Some 30 years ago, Gene Helfman attended a scientific conference at the Vancouver, B.C., Aquarium. Helfman, an emeritus professor in the Odum School of Ecology, took a break from the evening’s fish talks and wandered outside. He chanced upon a lone orca (killer whale) swimming in the pool where the daytime whale shows occurred. Fascinated at first, Helfman realized that the orca wasn’t swimming but pacing, a caged animal in a confined space.
Thus began a fascination with a species about which he knew little. Devouring the available, and then relatively limited, literature on killer whales, it was obvious that these large, intelligent, highly social animals belonged in the wild, not in small pools forced to perform tricks for food. The idea of writing a novel about a captive orca emerged. However, Helfman, a fish behavioral ecologist, first continued his field research on fish and authored four text and reference books about fish and fish conservation. But the novel was always there, in the background.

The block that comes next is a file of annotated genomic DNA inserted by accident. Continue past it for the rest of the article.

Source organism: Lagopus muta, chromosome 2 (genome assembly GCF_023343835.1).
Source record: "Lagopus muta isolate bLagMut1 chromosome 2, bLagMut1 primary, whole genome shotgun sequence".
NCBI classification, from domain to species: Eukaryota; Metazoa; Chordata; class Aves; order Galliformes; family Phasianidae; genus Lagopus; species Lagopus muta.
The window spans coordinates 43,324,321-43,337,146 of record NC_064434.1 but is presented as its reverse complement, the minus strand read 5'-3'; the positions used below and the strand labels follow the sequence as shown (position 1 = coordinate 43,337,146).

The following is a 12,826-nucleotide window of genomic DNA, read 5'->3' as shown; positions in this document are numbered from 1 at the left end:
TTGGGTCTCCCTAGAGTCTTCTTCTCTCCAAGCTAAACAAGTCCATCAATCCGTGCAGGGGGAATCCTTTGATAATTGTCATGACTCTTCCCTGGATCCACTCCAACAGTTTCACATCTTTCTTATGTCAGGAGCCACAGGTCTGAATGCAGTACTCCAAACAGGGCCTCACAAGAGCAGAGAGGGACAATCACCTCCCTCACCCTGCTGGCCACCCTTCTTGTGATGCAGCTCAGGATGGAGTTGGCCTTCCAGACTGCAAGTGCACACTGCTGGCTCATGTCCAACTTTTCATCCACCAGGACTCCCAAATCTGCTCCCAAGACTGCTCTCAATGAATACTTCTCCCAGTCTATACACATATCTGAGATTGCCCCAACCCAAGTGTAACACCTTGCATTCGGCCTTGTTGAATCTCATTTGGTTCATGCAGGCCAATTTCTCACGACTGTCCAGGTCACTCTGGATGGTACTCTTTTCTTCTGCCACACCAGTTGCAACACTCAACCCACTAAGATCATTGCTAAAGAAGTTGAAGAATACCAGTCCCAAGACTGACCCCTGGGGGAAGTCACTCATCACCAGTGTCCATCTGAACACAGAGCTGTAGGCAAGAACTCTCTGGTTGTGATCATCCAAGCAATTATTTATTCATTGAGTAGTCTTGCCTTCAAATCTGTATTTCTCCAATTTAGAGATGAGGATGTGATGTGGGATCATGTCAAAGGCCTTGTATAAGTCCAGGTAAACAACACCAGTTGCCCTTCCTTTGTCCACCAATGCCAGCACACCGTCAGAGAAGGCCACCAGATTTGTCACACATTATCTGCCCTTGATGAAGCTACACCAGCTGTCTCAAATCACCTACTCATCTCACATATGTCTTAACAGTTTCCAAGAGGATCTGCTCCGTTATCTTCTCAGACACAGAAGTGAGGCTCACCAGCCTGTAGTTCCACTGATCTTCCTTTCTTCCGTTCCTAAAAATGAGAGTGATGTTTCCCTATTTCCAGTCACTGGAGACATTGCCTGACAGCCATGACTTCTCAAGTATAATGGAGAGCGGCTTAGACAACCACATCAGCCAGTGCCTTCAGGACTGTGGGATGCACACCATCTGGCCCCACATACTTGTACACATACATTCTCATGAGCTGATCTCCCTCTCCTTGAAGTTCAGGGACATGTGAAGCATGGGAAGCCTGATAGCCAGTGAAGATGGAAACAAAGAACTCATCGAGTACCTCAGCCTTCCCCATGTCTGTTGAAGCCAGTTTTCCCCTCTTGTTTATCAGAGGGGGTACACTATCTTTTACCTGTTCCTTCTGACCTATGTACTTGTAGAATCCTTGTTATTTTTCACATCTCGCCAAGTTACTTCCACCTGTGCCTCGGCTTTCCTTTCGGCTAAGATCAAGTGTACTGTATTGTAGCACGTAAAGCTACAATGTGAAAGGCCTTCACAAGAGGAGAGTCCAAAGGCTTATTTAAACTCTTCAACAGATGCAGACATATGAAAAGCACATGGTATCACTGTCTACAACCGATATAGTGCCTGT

Retiring from UGA in 2007, Helfman and his wife, Judy Meyer, a freshwater ecologist, moved to Lopez Island in Washington state. Orcas were constantly in the local news, especially because the iconic Southern Resident killer whales were in serious trouble, and the thought of a novel became more likely.
The finished product, “Beyond the Human Realm,” an animal story for adults, centered on the life of a captive male orca returned to the wild. The novel has received accolades, including a coveted five-star Best Book review from Chanticleer, an international reviewing service, that described it as, “A smart, scientifically sound tale told by a whale who wants nothing more than to be reunited with his own kind. A highly recommended must-read.”
Published by Luminare Press in Eugene, Oregon, “Beyond the Human Realm” is available in print and e-book format. Profits from the sale of the book will be donated to orca conservation efforts. For details, visit https://www.amazon.com/author/genehelfman.